Léandra Martiniello, Whian Whian
It is the night of the full moon, I have just watched it rise. On the other side of my hilled horizon the Rocky Creek carves its path toward the places where the three creeks meet – Rocky, Tuntable and Terania. I wonder how many moon cycles Rocky Creek has been witness to? There is a special place along its path – a hidden gorge where the creek has cut its way through time and sandstone. I am imagining the thriving rainforest community in the hidden gorge and how alive it must be tonight. This place so special, especially because there is so little left.
A continuous stretch of rainforest once covered an area here of 75,000 ha. Now, less than one per cent is left, the hills bare and soils eroding into rivers across an ancient landscape is a common sight. The campaign to build a dam in Dunoon would destroy this place forever. The role of rainforests in the water cycle – rain pours down from the sky and makes its way to the ground, where trees inhale water from Earth and exhale it into a river of water in the sky, and so the cycle continues. Looking to a future that is going to be drier for longer than we can remember, it seems insanity to replace this vital rainforest component of the water cycle with dead storage that has a high surface evaporation. These small fragmented patches of biodiverse forest are our last buffers against climate change. If constructed, the Dunoon Dam would be three times the size of the existing Rocky Creek Dam, relying on a catchment area half the size, and overflow from the existing dam to fill it. Not only is the infrastructure extremely destructive, the logic that drives it is flawed. Destroying this pristine rainforest patch will only perpetuate the problem.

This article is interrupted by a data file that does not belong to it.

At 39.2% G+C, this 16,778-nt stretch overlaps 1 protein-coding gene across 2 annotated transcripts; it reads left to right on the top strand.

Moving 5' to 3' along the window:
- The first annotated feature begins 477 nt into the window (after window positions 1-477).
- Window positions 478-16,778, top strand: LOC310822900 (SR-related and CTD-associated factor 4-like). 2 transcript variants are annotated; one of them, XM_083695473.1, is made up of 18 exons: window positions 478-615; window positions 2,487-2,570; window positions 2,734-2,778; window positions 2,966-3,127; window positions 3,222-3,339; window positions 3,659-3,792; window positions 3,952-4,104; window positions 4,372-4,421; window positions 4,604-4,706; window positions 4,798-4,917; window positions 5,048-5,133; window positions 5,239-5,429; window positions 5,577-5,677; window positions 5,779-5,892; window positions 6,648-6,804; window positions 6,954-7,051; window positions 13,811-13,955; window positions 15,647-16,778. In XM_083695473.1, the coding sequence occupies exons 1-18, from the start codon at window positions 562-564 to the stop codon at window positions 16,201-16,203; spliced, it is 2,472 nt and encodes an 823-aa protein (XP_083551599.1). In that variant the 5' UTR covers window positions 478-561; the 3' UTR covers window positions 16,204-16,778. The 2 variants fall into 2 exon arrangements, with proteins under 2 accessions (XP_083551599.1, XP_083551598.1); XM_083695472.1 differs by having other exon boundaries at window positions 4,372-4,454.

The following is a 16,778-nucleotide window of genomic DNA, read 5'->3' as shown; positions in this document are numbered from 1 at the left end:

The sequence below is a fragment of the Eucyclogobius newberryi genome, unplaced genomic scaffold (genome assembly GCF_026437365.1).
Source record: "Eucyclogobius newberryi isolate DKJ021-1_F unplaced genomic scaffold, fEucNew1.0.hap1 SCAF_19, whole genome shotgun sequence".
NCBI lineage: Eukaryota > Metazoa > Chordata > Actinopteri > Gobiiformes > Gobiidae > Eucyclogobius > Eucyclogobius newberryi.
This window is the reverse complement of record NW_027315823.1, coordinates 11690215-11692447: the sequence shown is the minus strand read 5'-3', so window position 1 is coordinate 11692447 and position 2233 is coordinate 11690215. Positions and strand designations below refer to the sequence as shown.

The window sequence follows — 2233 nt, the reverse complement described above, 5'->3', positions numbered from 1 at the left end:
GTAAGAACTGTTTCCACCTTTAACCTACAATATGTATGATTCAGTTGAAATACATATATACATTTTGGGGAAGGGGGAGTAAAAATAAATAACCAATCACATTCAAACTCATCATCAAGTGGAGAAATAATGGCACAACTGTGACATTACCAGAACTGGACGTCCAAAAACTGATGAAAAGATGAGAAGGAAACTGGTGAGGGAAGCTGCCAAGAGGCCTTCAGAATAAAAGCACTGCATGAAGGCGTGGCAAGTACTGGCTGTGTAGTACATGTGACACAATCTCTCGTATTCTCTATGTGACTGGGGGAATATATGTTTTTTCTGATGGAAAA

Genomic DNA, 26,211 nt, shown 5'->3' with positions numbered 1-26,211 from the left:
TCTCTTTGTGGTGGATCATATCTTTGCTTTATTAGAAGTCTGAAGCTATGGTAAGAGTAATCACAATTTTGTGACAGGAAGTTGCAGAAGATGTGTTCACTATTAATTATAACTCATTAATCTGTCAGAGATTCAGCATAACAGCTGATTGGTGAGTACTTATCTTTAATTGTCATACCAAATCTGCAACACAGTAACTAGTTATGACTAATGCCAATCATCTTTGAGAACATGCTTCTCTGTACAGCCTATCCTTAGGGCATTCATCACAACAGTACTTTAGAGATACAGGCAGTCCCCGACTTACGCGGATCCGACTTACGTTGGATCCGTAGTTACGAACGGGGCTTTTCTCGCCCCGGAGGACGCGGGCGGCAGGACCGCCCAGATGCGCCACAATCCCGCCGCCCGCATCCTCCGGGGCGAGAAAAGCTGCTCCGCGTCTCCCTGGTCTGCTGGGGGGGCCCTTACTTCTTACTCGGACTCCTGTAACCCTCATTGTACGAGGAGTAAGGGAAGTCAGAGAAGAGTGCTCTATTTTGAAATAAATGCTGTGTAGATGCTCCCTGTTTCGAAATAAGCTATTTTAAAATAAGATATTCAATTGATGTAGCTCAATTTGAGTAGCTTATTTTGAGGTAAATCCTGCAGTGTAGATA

The Widjabul Wia-bal have been caring for this country since time immemorial, and in turn it has cared for them. Their message is clear – ‘NO!’ to the irreversible destruction of their remaining cultural heritage, the flooding of the graves of the Ancestors. This Country here cares for us all – it nourishes us with soil to grow food, and water to sustain us and she gives us shelter, safety, joy, support – home. We have a responsibility to care for this place as it cares for us. Will you pay your respects and step up and protect it?
Respect for Country, respect for each other.